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I don`t think a single year has passed that I haven`t introduced yet another new Hosta into one of my garden pots. Last year I bought two, one variegated green and one blue tinged, Hubby tidied the pots and decided that the sad looking stumps that remained at the end of the season were only fit for the bin and that is where they ended up!
I love the Hosta plant but sadly the slugs seem to love them too and despite a nightly slug inspection they still find ways of climbing into the pots, wiggling across the mighty uncomfortable base of cracked egg shell that I have laid to deter them and then munching the succulent plants, stripping them systematically, much to my annoyance!
If I plant Hosta`s straight into the ground they just don`t stand an earthly , maybe lasting a couple of days maximum before they are reduced to slug fodder.
The Hosta is a Herbaceous perennial, which in fact means that the plant has a lifespan of around three years. Some perennials may live longer and some may only survive for a year or so.
There are many types of Hosta and they are often categorised by colour, variegated, green leaf, gold leaf, blue leaf. As well as having many different colours they vary tremendously in shape and size, they can have long, round flat or concave leaves, some leaves are smooth and others are bubbled.
Hosta`s do produce flowers, granted they aren't among the most attractive that I have come across but again the flower shape, size and colour much depends on the type of Hosta.
If you are lucky enough not to be plagued with slugs and can plant Hosta`s directly into the garden they act as good ground covering plants, a seemingly small Hosta will soon gather speed and bush out well.
The majority of Hosta`s prefer a shady part of the garden, if they are put into strong sunlight it affects their leaves and instead of lush green leaves you end up with yellow streaked leaves.
But there is an exception to the rule, the fragrant Hosta needs some sunlight to encourage it`s white perfumed flowers to bloom in late summer.
Hosta`s are low maintenance, they do love water though and enjoy a regular drink. I have seen Hosta`s planted in among lavender and other shrubs and they look wonderful, they can be spectacular if they are planted in a row to form a type of border.
By rule of thumb I would fertilise them maybe every three or four months to encourage growth.
When the Hosta dies back at the end of the season then remove the upper leaves and just leave the plant safely where it is.
I am always astounded at the price of some plants on offer in our local garden centres but Hosta`s always seem to be affordable.
My first choice would be the blue hosta, the leaves radiate warmth and are quite beautiful in their own way.
If you are lucky enough to be able to keep them in garden pots and tubs among your other plants, they can make a highly attractive display and won`t cost a small fortune either.
A circle of slug pellets round the plant enables it to be enjoyed all the season. - Advantages: Beautiful Leaves, A good plant for a damp, shady spot - Disadvantages: Slugs, Snails, Flowers are a bit insignificant
I intended actually to write about Euphorbia, but as I'm new to Dooyoo, I'm just starting to find my way around and because I came across Hostas in the categories, I decided to write about them instead. Well what can I say..I admit to not having a great deal of horticultural knowledge, but I do love plants. I'll begin by saying there is room in even the smallest garden, or even back yard or patio for hostas. They can be planted in borders, around ponds or even in pots to great effect. They add character and architecture to garden areas and can be used as an efficient divider to break up expanses of flowers which would otherwise clash in colour. They are extremely easy to propagate, you merely lift and divide them in early spring before they are too well grown. Hostas are perennials and the clumps grow in size each year so your initial outlay will be rewarded for years to come. Set around a pond they become a haven for frogs and toads to hide beneath and as the plant is addictive to snails, these creatures never have to look far for their evening meal. This is perhaps the plant's downfall as it can be devoured in just one evening by snails and it is heartbreaking to see what was a beautiful plant one day reduced to ribbons the next. The snails can be deterred however by surrounding the Hostas with grit or eggshells, or even by going out at night with a torch and trowel and crushing them (if you aren't too squeamish). Look out for curious neighbours though who may think you've had a breakdown! Hostas prefer moist shady conditions, but it is possible to grow them in sunnier positions, although unfortunately this seems to alter their colours somewhat, especially the darker leaved varieties. The flowers of the Hosta aren't particularly impressive and indeed I personally often cut them off and use them indoors instead to complement indoor flower arrangements. I would recommend you be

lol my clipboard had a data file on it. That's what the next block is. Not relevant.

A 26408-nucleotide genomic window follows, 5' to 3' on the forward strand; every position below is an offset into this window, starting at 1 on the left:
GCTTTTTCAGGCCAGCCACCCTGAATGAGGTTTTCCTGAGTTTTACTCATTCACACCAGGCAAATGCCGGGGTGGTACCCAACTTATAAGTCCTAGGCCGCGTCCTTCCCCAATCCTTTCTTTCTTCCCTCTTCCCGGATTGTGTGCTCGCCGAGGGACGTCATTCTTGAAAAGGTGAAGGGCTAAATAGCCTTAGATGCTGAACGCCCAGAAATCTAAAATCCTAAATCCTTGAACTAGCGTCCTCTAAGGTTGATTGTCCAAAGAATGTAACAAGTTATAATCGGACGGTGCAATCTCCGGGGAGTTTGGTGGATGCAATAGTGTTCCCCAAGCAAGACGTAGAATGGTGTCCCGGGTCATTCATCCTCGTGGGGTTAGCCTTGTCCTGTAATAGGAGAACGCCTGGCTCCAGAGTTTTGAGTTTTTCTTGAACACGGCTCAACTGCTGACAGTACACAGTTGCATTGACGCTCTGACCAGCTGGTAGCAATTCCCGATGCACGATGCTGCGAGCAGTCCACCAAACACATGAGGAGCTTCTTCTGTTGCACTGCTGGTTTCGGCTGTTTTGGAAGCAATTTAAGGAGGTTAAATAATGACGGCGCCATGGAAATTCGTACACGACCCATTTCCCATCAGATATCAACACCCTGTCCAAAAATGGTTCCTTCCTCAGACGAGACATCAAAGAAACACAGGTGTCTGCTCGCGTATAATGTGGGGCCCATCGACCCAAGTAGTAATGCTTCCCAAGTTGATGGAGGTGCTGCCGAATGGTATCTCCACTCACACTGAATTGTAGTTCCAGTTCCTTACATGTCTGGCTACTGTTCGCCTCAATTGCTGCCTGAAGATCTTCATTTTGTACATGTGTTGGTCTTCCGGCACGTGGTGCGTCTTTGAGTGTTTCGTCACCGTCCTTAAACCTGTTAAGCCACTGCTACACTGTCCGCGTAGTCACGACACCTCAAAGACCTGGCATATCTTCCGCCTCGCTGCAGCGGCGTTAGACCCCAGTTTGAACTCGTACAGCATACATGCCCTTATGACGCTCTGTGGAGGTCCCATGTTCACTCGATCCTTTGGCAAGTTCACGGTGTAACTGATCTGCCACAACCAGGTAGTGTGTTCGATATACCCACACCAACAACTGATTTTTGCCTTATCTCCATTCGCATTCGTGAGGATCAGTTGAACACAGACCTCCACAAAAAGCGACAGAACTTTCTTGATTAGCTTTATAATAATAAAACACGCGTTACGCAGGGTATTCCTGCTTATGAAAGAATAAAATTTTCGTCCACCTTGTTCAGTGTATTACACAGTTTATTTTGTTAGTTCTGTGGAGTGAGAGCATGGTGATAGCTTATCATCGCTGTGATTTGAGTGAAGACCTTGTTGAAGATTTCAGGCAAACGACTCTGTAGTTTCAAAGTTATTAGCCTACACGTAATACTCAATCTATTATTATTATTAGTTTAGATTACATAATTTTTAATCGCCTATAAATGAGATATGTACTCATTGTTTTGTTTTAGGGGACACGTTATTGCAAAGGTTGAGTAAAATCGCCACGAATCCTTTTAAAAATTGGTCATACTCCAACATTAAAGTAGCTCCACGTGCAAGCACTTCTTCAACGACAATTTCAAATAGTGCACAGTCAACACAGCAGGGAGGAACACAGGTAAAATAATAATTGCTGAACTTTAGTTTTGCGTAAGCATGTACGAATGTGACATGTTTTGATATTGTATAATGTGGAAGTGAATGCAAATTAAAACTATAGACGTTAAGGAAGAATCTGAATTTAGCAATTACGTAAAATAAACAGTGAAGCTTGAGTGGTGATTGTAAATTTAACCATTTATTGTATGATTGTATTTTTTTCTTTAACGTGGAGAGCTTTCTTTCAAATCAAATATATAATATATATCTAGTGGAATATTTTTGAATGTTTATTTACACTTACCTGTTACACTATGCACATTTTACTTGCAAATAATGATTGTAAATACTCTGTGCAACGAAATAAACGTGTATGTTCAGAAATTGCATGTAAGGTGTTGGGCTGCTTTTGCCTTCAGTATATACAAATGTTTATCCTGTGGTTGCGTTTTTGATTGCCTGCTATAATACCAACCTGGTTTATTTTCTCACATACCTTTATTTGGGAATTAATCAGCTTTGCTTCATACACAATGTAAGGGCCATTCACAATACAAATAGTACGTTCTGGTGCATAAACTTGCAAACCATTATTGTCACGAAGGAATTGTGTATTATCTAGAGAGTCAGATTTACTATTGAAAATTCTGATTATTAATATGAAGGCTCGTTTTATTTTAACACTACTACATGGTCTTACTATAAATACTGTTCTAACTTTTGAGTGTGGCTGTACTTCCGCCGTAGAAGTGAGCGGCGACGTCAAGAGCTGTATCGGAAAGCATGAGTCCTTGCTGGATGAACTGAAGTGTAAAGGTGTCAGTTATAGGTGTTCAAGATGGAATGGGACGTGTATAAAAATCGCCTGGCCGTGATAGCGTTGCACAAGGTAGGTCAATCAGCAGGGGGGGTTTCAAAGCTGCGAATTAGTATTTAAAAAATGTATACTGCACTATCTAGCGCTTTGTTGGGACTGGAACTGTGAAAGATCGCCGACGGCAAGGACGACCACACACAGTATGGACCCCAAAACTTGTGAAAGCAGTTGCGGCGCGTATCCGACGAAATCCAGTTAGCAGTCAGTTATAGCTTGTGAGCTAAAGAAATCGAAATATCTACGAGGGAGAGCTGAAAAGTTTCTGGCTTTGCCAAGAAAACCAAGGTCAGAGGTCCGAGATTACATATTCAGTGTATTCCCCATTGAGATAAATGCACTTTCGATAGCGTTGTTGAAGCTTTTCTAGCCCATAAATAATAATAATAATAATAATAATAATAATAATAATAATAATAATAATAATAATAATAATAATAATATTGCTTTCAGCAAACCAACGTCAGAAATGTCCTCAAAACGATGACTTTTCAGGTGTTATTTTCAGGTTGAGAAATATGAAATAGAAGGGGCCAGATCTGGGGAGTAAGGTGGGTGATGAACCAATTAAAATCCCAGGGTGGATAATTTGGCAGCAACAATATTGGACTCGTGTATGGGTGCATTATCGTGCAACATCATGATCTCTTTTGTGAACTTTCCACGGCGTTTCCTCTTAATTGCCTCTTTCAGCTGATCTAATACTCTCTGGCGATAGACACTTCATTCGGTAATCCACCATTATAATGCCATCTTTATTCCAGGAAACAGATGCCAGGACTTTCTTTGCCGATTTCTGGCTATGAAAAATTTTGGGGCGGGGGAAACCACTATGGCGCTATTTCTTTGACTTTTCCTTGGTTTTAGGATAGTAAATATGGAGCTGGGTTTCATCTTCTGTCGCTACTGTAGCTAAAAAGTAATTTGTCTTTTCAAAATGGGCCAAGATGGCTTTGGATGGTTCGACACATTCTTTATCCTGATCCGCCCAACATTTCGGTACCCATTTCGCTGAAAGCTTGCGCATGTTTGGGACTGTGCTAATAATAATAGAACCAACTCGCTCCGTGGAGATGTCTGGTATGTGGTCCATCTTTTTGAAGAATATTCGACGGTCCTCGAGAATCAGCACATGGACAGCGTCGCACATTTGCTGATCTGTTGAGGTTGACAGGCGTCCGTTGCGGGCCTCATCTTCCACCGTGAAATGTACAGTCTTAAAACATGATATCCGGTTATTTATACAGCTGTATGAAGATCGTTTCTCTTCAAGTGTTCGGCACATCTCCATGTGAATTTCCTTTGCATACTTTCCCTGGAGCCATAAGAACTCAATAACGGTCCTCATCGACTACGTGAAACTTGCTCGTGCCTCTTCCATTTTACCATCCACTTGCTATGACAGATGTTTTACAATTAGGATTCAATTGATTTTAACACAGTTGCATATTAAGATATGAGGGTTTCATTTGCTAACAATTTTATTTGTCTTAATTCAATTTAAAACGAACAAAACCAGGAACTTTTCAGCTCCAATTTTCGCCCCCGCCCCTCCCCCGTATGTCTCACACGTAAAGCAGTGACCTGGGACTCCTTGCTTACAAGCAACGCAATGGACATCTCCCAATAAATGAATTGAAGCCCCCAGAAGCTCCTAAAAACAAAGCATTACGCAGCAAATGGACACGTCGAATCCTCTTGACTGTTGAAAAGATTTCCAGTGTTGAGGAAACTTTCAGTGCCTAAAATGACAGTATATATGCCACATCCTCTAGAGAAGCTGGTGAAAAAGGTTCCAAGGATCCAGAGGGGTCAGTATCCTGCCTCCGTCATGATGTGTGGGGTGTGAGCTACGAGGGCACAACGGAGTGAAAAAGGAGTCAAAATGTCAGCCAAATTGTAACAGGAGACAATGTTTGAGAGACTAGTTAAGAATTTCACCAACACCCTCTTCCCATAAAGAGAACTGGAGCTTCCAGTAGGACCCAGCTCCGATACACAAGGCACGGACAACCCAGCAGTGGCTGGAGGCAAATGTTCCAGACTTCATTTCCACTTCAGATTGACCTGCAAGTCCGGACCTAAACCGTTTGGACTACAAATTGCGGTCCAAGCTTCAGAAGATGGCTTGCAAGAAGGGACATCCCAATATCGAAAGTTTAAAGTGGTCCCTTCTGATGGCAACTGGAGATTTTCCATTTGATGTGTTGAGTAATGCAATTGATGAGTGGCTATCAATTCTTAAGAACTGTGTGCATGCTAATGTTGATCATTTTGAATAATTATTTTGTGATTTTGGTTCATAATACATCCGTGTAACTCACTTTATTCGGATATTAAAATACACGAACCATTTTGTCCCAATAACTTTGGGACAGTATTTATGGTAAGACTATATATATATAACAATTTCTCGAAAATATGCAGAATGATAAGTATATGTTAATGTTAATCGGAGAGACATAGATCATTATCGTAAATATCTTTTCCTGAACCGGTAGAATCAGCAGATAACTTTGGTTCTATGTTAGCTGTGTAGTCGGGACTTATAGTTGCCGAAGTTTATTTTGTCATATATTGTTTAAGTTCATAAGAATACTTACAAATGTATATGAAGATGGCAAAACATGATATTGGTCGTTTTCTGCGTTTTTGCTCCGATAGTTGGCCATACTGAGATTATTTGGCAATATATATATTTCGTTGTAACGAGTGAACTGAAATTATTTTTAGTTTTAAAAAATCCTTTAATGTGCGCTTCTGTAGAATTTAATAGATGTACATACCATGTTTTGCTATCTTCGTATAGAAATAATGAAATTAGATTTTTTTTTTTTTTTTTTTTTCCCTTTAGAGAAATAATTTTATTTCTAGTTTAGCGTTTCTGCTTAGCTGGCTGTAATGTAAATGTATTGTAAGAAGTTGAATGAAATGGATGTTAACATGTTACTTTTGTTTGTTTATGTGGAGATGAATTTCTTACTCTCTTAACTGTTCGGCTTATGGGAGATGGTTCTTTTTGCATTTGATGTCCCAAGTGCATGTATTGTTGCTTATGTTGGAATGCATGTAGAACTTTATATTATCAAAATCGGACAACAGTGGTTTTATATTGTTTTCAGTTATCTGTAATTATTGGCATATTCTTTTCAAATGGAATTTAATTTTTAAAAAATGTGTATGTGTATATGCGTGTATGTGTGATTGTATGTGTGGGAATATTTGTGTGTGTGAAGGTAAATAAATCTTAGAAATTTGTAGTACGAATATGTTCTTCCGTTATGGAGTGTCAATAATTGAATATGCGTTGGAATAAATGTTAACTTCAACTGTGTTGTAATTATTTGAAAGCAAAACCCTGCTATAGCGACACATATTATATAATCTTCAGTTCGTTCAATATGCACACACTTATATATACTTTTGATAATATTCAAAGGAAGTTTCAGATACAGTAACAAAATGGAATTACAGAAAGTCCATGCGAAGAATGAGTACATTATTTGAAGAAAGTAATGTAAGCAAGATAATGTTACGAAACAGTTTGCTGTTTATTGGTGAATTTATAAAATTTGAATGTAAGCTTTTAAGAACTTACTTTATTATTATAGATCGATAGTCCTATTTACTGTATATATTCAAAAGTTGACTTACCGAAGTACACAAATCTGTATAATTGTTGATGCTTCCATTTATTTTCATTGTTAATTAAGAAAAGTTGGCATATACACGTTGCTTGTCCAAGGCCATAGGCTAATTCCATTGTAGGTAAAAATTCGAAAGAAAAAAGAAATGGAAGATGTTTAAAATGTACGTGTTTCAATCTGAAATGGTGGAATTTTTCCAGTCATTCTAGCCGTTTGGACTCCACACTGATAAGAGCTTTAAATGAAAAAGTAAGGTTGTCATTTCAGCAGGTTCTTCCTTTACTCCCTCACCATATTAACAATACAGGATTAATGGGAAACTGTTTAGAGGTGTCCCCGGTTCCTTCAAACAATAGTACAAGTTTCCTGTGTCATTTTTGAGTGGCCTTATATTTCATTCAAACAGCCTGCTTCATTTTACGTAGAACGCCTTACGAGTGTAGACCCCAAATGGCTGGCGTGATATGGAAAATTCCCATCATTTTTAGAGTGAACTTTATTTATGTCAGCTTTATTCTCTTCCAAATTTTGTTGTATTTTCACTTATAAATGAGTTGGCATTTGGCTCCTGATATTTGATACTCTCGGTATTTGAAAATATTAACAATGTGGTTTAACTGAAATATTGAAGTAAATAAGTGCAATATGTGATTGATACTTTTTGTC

g some spring divisions off friends if they have Hostas rather than buying them from garden centres where usually quite extortionate prices are charged. However, as I've already stated your initial layout will be recompensed over the years as long as you keep the snails away. Finally, take care during the spring months when Hostas are first poking through as it is easy to dig through them and cause extensive damage which can be heartbreaking. This is a plant I would thoroughly recommend to others though.